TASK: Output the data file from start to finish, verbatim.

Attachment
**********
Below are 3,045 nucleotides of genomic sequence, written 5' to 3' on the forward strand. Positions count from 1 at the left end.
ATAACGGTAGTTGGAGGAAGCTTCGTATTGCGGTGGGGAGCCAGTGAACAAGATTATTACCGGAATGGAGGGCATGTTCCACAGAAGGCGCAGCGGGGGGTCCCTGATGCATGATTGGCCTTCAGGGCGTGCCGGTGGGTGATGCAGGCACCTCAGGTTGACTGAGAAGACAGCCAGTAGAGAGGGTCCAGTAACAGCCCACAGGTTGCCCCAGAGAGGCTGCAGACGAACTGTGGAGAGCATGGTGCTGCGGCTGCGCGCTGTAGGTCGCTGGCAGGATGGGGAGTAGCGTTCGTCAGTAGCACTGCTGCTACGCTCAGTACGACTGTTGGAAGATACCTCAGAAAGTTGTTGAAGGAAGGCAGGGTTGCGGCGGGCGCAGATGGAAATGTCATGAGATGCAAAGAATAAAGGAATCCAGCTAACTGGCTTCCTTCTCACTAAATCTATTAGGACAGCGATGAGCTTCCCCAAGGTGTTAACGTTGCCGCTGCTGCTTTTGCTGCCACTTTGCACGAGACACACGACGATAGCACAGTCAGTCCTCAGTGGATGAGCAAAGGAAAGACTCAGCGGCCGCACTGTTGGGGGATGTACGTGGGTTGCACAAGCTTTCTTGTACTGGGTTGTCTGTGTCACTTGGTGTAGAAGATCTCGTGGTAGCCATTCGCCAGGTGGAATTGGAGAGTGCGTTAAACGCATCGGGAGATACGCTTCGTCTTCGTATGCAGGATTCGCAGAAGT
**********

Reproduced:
Below are 3,045 nucleotides of genomic sequence, written 5' to 3' on the forward strand. Positions count from 1 at the left end.
ATAACGGTAGTTGGAGGAAGCTTCGTATTGCGGTGGGGAGCCAGTGAACAAGATTATTACCGGAATGGAGGGCATGTTCCACAGAAGGCGCAGCGGGGGGTCCCTGATGCATGATTGGCCTTCAGGGCGTGCCGGTGGGTGATGCAGGCACCTCAGGTTGACTGAGAAGACAGCCAGTAGAGAGGGTCCAGTAACAGCCCACAGGTTGCCCCAGAGAGGCTGCAGACGAACTGTGGAGAGCATGGTGCTGCGGCTGCGCGCTGTAGGTCGCTGGCAGGATGGGGAGTAGCGTTCGTCAGTAGCACTGCTGCTACGCTCAGTACGACTGTTGGAAGATACCTCAGAAAGTTGTTGAAGGAAGGCAGGGTTGCGGCGGGCGCAGATGGAAATGTCATGAGATGCAAAGAATAAAGGAATCCAGCTAACTGGCTTCCTTCTCACTAAATCTATTAGGACAGCGATGAGCTTCCCCAAGGTGTTAACGTTGCCGCTGCTGCTTTTGCTGCCACTTTGCACGAGACACACGACGATAGCACAGTCAGTCCTCAGTGGATGAGCAAAGGAAAGACTCAGCGGCCGCACTGTTGGGGGATGTACGTGGGTTGCACAAGCTTTCTTGTACTGGGTTGTCTGTGTCACTTGGTGTAGAAGATCTCGTGGTAGCCATTCGCCAGGTGGAATTGGAGAGTGCGTTAAACGCATCGGGAGATACGCTTCGTCTTCGTATGCAGGATTCGCAGAAGT